Looking for One Honest Mandamus

Last Wednesday, a federal judge hinted that he might have to toss out a case against future ex-President over the Constitution’s emolument clause.  The clause prevents him from accepting money or property from a foreign government.  Two Democratic politic action groups, which brought the case, would be out of court. 

Yet,  there may be hope. First, the judge mentioned that only Congress can prohibit the  Opportunist-in-Chief from accepting foreign funds, quipped the judge, recognizing the irony in his pronouncement. This GOP Congress hasn’t  demonstrated a lick of courage to stand up to the president, especially on issues many of the members know they should be addressing.

I don’t know if any private citizens have challenged Congress on its failure to act when the failure is on an issue as obvious as this. The Trump entities are raking it in.  He’s still an owner.  Unlike other presidents, he refused to give up his holdings or put them in a blind trust.  He’s benefiting; he’s made no effort to hide it.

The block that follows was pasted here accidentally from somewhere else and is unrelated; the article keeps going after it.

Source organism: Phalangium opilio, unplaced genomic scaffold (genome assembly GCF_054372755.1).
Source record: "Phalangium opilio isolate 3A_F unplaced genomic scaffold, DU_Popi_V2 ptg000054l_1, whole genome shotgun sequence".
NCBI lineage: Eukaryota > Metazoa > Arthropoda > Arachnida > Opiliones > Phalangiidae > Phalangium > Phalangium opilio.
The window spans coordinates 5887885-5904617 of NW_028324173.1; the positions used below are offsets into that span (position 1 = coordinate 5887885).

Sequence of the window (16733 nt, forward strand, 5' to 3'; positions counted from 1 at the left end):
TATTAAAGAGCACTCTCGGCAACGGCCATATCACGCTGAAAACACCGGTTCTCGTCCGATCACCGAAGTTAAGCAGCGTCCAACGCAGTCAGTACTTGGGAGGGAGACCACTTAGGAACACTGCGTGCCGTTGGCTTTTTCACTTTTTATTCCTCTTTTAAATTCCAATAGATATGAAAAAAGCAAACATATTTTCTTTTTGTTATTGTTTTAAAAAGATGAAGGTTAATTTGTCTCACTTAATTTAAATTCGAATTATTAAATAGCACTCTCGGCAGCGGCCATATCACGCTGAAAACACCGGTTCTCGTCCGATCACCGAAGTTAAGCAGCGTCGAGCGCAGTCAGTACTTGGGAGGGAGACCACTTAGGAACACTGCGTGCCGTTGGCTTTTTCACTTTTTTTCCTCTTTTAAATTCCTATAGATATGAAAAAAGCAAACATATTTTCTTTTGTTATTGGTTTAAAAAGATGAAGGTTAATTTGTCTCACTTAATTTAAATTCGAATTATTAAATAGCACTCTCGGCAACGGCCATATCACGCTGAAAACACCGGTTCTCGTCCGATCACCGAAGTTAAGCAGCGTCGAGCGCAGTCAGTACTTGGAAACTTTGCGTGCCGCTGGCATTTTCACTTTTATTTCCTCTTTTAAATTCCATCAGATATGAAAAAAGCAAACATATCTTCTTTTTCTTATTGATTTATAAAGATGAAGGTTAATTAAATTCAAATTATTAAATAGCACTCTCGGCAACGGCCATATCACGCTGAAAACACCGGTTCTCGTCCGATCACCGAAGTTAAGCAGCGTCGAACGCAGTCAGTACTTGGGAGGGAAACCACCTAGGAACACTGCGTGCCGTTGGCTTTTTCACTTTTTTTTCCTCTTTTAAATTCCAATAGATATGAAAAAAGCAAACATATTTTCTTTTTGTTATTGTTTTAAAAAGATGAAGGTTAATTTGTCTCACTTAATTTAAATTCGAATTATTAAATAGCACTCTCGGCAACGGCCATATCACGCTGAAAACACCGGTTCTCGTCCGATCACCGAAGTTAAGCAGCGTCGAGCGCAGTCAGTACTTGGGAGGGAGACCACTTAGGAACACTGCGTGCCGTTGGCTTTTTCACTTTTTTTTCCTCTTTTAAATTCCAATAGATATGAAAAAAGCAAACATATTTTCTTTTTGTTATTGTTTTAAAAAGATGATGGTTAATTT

It should be a burning Congressional issue, but it’s not even being discussed.  Committees should have been convened, hearings held.   If the Republicans in Congress can’t get excited about Russia, they should wake up about actions that are clearly against the Constitution.  Instead,  the GOP House is fleeing, many  retiring and not take a drubbing in November and be left in campaign debt.  

There may never have been a cabinet member deserving of censure, if not impeachment, more than Scott Pruitt. He has abused his office, drawing favors from lobbyists, spending a sick amount on luxury items. His $40,000.00 phone booth smacks of Maxwell Smart.  He’s given extravagant raises to his aides.  Clearly, he has abused his office and violated the public trust.